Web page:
STRACHAN had predicted it would be water-pistols against machine guns. If fact it was a much more even fire-fight but he was still right – Boro were firing blanks when it mattered in front of goal while City’s big guns hit the target.
The goal came from one of Boro’s few deviations from what was otherwise a shrewd and largely effective tactical approach. With five across the middle they played at a high tempo, closed, snapped and hustled and never let the City slickers play a passing game and when they got the chance they switched it wide quickly for the lively Jonathan Franks, Adam Johnson (until he was injured) and the over-lapping full-backs to get down the flanks and get crosses in for Bent and the supporting midfielders
The City goal came when that plan broke down briefly, Justin Hoyte coming inside in first half stoppage time to try and pick out Marcus Bent through the middle. Bent was muscled off the ball and it was pushed forward quickly for Petrov to run unchallenged from the halfway line to slot neatly between two defenders for Benjani to ghost in on the right of the box and rifle it home. Gordon wasn’t best pleased.
Apart from that there was arguably little between the teams for long spells (although you got the impression that had City really needed to step up a gear they could have) . Boro’s endeavour and energy helped grab a foothold in the game and they got the ball into the box often enough. If the team had a cutting edge we could have won that one.
And there’s the rub. Without goals and the industry produces little. And once City netted there was probably no way back because this is a side that struggles to score. In the second half there was a lot of huffing and puffing and the odd scramble of two but Shay Given barely had to make a save of note.
Yes, we should/could have had a penalty when O’Neil was sent flying by Sylvinho (who has scored more goals for Boro than Bent will) early in the second half and Barry got a knee in the way of another goalbound effort but that happens when you are in a slump.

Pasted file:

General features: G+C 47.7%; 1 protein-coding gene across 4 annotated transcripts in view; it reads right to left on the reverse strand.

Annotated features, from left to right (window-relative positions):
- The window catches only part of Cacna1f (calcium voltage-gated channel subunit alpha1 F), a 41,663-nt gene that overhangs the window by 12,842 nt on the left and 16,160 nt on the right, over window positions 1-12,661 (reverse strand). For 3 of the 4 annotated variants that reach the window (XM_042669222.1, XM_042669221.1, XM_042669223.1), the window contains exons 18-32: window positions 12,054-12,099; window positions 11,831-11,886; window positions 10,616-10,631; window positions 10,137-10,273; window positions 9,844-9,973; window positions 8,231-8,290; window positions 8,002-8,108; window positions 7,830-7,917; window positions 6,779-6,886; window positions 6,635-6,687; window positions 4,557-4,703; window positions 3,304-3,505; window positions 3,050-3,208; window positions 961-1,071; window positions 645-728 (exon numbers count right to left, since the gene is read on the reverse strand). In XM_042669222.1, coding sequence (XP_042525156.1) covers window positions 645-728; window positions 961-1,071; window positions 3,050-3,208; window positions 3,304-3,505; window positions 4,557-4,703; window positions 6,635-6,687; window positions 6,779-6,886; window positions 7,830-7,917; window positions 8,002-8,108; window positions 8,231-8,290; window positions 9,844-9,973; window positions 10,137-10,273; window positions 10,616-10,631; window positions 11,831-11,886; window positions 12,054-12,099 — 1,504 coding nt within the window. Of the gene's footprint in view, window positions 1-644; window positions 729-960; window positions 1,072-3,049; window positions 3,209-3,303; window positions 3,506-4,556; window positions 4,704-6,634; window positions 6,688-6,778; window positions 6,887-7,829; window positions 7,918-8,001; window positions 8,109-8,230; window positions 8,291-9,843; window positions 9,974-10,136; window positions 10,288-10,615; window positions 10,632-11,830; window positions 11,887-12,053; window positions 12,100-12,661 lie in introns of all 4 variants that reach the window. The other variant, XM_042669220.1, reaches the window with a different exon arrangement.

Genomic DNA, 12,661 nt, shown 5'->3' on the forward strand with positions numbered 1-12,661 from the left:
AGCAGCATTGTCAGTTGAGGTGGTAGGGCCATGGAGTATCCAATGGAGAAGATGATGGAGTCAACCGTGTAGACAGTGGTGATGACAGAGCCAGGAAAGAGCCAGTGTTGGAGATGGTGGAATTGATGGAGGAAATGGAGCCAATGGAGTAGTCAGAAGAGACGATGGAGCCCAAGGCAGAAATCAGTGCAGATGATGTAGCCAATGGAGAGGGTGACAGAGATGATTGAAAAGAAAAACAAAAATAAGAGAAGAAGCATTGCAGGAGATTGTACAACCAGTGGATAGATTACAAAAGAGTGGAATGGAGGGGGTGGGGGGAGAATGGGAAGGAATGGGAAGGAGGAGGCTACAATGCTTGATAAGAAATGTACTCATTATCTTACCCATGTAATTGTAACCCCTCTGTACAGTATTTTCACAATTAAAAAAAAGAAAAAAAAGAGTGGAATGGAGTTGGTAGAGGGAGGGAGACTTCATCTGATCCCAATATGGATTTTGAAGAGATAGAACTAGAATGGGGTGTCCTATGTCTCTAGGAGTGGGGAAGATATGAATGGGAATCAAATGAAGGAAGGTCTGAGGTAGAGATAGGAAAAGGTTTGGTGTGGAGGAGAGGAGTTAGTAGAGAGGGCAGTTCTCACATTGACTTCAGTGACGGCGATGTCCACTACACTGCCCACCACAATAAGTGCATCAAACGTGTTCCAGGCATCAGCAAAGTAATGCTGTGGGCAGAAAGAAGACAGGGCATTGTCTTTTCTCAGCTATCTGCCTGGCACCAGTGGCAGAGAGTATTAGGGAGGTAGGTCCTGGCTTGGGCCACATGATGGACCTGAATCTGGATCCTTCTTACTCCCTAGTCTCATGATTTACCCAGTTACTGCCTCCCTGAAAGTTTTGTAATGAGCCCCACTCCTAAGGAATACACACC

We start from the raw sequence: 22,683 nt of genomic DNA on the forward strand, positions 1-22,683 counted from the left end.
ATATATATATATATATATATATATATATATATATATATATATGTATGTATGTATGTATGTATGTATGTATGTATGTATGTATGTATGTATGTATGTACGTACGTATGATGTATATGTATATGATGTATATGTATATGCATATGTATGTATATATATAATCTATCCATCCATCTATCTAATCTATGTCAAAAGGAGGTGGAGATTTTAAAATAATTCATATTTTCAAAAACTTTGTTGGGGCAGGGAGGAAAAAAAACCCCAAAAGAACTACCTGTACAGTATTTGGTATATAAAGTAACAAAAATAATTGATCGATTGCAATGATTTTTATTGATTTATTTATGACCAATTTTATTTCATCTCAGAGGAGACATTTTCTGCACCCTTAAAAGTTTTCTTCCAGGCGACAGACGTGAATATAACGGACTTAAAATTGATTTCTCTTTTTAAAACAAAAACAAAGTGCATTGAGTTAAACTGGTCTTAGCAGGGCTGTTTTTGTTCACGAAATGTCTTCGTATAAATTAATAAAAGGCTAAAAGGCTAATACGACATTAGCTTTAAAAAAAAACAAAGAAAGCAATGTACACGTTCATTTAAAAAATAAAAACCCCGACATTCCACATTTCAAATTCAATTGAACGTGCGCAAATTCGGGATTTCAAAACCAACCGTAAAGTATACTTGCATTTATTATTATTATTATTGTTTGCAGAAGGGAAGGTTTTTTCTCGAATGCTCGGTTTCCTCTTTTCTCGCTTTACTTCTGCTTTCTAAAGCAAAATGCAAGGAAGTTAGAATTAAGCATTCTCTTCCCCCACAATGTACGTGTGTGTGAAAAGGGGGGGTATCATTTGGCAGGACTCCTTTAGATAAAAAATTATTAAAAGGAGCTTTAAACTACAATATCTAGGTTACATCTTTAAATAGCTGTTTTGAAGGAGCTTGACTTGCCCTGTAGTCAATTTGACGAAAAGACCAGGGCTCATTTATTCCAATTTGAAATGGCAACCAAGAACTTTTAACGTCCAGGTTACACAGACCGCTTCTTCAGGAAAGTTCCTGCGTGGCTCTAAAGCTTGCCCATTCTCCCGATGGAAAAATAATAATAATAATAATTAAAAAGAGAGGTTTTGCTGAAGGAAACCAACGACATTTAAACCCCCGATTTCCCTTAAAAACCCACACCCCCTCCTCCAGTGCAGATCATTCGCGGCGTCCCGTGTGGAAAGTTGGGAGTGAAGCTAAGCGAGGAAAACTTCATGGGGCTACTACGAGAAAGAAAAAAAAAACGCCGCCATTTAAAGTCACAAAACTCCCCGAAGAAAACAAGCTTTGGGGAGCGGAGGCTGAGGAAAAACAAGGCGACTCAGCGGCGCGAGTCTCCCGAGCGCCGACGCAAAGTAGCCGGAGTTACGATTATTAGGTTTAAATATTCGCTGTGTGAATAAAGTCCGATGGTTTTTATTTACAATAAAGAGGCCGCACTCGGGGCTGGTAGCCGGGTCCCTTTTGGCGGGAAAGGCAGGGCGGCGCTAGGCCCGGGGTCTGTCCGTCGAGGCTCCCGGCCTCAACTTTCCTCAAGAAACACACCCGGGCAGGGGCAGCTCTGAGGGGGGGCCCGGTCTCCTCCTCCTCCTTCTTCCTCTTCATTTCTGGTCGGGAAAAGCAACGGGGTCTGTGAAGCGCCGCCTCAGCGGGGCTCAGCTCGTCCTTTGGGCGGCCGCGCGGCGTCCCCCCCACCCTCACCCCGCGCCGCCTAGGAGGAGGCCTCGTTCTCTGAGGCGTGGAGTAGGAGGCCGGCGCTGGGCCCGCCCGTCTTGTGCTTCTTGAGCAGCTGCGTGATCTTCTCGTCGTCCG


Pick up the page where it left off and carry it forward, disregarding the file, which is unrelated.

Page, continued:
Meanwhile, how low can we go? The crowd was what was to be expected when a club detached from the economic and political realities of their support slap a premium on a game that is not as glamourous as they think and in the middle of a crisis of faith. Especially as Steve Gibson has made much play about the harsh economics of Teesside when making populist gestures to the gallery over the impact of the Corus closure.
For North Stand season ticket holders a normal game costs ÃÂ£16. To charge ÃÂ£26 today was madness. Whatever City think they are not Real Madrid yet. And to be fair, even if it was Madrid the club wouldn’t have shifted the tickets at those prices given the recent form and low morale. The club got it disastrously wrong, ensured a low gate and offered an open goal to those in the national press who want a stick to beat us with.
There were 2,900 City fans there and but for the police who stopped 2,000 more from crossing the Pennines as the M62 became dangerous early in the day it could have been very embarrassing indeed. Or more embarrassing anyway.
On a team sheet note…. the return of Boro’s mystery midfielder Shawky from his gap year to appear on the bench may have been a huge neon sign spelling out ‘Not Wanted’ for Andrew Taylor, dropped even from the matchday 18 with a right back and two left backs on the bench ahead of him.